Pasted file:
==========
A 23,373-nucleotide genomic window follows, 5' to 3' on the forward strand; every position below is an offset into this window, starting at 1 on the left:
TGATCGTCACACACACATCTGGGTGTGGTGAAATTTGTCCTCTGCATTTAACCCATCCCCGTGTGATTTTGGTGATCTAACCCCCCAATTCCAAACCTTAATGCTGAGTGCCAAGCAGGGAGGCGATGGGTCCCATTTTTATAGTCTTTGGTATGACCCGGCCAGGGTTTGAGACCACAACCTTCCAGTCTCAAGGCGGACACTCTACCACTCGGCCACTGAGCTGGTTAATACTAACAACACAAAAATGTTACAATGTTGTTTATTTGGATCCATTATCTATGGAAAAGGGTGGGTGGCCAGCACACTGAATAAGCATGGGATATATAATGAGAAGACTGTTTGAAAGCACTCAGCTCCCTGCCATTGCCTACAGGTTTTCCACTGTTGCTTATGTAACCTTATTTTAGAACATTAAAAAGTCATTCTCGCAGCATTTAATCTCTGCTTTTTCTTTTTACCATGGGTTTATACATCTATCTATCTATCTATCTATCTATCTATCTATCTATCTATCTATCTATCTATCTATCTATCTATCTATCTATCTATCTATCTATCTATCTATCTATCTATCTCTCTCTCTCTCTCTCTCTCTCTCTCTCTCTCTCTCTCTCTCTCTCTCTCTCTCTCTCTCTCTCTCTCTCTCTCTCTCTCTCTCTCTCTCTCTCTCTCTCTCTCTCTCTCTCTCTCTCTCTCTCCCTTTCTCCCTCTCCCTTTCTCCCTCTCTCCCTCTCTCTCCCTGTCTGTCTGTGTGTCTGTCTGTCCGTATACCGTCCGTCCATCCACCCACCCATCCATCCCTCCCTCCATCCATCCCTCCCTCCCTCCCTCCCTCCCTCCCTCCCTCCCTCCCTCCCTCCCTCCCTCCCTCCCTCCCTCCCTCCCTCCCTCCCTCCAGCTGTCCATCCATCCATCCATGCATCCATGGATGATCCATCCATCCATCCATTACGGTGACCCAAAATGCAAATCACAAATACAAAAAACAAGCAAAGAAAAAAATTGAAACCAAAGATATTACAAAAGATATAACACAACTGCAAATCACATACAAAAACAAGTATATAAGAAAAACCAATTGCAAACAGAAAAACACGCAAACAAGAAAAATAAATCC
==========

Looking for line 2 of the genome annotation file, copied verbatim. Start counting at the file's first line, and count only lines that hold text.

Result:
TGATCGTCACACACACATCTGGGTGTGGTGAAATTTGTCCTCTGCATTTAACCCATCCCCGTGTGATTTTGGTGATCTAACCCCCCAATTCCAAACCTTAATGCTGAGTGCCAAGCAGGGAGGCGATGGGTCCCATTTTTATAGTCTTTGGTATGACCCGGCCAGGGTTTGAGACCACAACCTTCCAGTCTCAAGGCGGACACTCTACCACTCGGCCACTGAGCTGGTTAATACTAACAACACAAAAATGTTACAATGTTGTTTATTTGGATCCATTATCTATGGAAAAGGGTGGGTGGCCAGCACACTGAATAAGCATGGGATATATAATGAGAAGACTGTTTGAAAGCACTCAGCTCCCTGCCATTGCCTACAGGTTTTCCACTGTTGCTTATGTAACCTTATTTTAGAACATTAAAAAGTCATTCTCGCAGCATTTAATCTCTGCTTTTTCTTTTTACCATGGGTTTATACATCTATCTATCTATCTATCTATCTATCTATCTATCTATCTATCTATCTATCTATCTATCTATCTATCTATCTATCTATCTATCTATCTATCTATCTATCTATCTCTCTCTCTCTCTCTCTCTCTCTCTCTCTCTCTCTCTCTCTCTCTCTCTCTCTCTCTCTCTCTCTCTCTCTCTCTCTCTCTCTCTCTCTCTCTCTCTCTCTCTCTCTCTCTCTCTCTCTCTCTCCCTTTCTCCCTCTCCCTTTCTCCCTCTCTCCCTCTCTCTCCCTGTCTGTCTGTGTGTCTGTCTGTCCGTATACCGTCCGTCCATCCACCCACCCATCCATCCCTCCCTCCATCCATCCCTCCCTCCCTCCCTCCCTCCCTCCCTCCCTCCCTCCCTCCCTCCCTCCCTCCCTCCCTCCCTCCCTCCCTCCCTCCCTCCAGCTGTCCATCCATCCATCCATGCATCCATGGATGATCCATCCATCCATCCATTACGGTGACCCAAAATGCAAATCACAAATACAAAAAACAAGCAAAGAAAAAAATTGAAACCAAAGATATTACAAAAGATATAACACAACTGCAAATCACATACAAAAACAAGTATATAAGAAAAACCAATTGCAAACAGAAAAACACGCAAACAAGAAAAATAAATCC